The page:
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When Donald Trump said that he had a ‘good feeling’ about hydroxychloroquine in the treatment of COVID-19, I had a bad feeling. In the midst of a pandemic, we are in a period of instability, which brings the potential of benefit—a loosening of bureaucratic restrictions—and risks—again, a loosening of bureaucratic restrictions. The situation is dramatic and understandably frightening. Emotions are high. No one is safe. Because we are in the middle of a pandemic, the argument goes, we cannot wait for trials. We feel compelled to do something.1 We cannot allow people to die before randomised controlled trials are reported: we are urged to act. The inference is that the slow-footed are effectively killing family, colleagues, friends. It is usually easier and more popular to do something visibly and quickly than not. Of the influenza pandemic that followed the First World War, George Soper, a sanitation engineer wrote, in the journal Science in 1919: ‘if doubt arises as to the probable efficacy of measures which seem so lacking in specificity it must be remembered that it is better for the public morale to be doing something than nothing and the general health will not suffer for the additional care which is given it’. …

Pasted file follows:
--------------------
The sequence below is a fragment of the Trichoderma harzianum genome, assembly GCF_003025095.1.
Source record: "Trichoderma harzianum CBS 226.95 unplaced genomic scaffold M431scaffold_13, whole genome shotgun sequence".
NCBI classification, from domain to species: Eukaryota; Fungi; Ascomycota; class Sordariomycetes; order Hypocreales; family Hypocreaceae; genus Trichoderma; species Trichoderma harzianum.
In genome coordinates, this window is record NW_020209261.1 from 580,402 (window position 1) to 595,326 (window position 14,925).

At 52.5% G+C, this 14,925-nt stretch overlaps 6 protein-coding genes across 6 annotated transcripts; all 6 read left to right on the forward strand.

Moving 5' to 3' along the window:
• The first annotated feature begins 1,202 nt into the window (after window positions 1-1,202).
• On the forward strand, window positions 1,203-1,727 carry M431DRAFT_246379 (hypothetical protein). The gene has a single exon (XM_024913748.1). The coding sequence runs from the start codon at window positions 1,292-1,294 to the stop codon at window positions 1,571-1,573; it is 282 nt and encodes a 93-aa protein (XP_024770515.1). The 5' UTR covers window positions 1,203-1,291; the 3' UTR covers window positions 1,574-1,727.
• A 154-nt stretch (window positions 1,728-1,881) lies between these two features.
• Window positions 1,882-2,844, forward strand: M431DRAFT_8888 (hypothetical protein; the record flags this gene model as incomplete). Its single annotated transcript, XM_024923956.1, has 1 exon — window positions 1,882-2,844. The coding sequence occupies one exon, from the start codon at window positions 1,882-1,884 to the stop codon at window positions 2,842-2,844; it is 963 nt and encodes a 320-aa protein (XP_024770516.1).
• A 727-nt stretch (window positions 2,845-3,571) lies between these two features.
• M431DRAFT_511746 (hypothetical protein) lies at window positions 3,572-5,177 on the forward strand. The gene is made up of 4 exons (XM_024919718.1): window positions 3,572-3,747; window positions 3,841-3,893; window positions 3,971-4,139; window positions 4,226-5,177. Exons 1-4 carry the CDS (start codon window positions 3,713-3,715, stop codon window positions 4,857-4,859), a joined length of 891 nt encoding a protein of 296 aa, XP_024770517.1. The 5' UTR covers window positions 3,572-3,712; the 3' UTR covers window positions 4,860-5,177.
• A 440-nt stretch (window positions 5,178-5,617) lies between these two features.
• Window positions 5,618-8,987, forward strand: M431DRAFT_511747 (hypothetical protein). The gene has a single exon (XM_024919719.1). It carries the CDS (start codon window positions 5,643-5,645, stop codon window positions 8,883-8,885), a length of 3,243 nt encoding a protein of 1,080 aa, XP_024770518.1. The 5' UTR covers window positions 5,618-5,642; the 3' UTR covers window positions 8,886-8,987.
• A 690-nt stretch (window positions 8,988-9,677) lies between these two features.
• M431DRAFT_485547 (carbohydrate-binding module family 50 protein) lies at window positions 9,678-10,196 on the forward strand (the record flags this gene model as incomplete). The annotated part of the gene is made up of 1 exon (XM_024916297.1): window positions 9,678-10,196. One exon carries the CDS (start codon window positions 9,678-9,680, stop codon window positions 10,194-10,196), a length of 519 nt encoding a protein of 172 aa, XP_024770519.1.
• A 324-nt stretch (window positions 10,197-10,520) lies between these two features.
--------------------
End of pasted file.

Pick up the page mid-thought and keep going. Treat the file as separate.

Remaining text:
Competing interests None declared. Refer to the online supplementary files to view the ICMJE form(s).
Provenance and peer review Commissioned; externally peer reviewed.